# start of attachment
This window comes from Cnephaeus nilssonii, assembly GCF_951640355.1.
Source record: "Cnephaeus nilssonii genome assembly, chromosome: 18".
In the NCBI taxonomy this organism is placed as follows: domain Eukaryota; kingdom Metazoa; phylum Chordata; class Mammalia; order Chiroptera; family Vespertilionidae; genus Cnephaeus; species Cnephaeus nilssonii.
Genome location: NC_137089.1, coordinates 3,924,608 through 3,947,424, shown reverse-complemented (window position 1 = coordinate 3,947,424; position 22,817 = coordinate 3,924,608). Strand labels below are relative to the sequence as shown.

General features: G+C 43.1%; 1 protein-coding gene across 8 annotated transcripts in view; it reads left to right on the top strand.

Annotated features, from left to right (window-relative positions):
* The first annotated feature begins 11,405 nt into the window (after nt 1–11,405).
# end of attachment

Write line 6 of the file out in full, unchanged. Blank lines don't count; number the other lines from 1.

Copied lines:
Annotated features, from left to right (window-relative positions):